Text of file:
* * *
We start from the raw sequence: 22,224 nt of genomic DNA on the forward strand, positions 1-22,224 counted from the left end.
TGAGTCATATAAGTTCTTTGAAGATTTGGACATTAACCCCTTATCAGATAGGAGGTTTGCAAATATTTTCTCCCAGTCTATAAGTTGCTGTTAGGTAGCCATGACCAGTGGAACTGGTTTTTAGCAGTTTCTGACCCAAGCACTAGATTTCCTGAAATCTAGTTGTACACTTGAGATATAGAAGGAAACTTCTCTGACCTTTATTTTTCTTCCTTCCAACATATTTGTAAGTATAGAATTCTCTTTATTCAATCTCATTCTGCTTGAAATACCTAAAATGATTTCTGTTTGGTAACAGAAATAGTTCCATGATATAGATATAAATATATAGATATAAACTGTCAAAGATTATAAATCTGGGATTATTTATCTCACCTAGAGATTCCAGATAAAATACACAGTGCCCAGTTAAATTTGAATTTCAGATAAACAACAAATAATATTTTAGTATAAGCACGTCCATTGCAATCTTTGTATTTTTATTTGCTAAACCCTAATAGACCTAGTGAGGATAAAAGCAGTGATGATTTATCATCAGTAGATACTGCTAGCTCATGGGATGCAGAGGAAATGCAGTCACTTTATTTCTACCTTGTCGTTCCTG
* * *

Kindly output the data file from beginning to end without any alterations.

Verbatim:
We start from the raw sequence: 22,224 nt of genomic DNA on the forward strand, positions 1-22,224 counted from the left end.
TGAGTCATATAAGTTCTTTGAAGATTTGGACATTAACCCCTTATCAGATAGGAGGTTTGCAAATATTTTCTCCCAGTCTATAAGTTGCTGTTAGGTAGCCATGACCAGTGGAACTGGTTTTTAGCAGTTTCTGACCCAAGCACTAGATTTCCTGAAATCTAGTTGTACACTTGAGATATAGAAGGAAACTTCTCTGACCTTTATTTTTCTTCCTTCCAACATATTTGTAAGTATAGAATTCTCTTTATTCAATCTCATTCTGCTTGAAATACCTAAAATGATTTCTGTTTGGTAACAGAAATAGTTCCATGATATAGATATAAATATATAGATATAAACTGTCAAAGATTATAAATCTGGGATTATTTATCTCACCTAGAGATTCCAGATAAAATACACAGTGCCCAGTTAAATTTGAATTTCAGATAAACAACAAATAATATTTTAGTATAAGCACGTCCATTGCAATCTTTGTATTTTTATTTGCTAAACCCTAATAGACCTAGTGAGGATAAAAGCAGTGATGATTTATCATCAGTAGATACTGCTAGCTCATGGGATGCAGAGGAAATGCAGTCACTTTATTTCTACCTTGTCGTTCCTG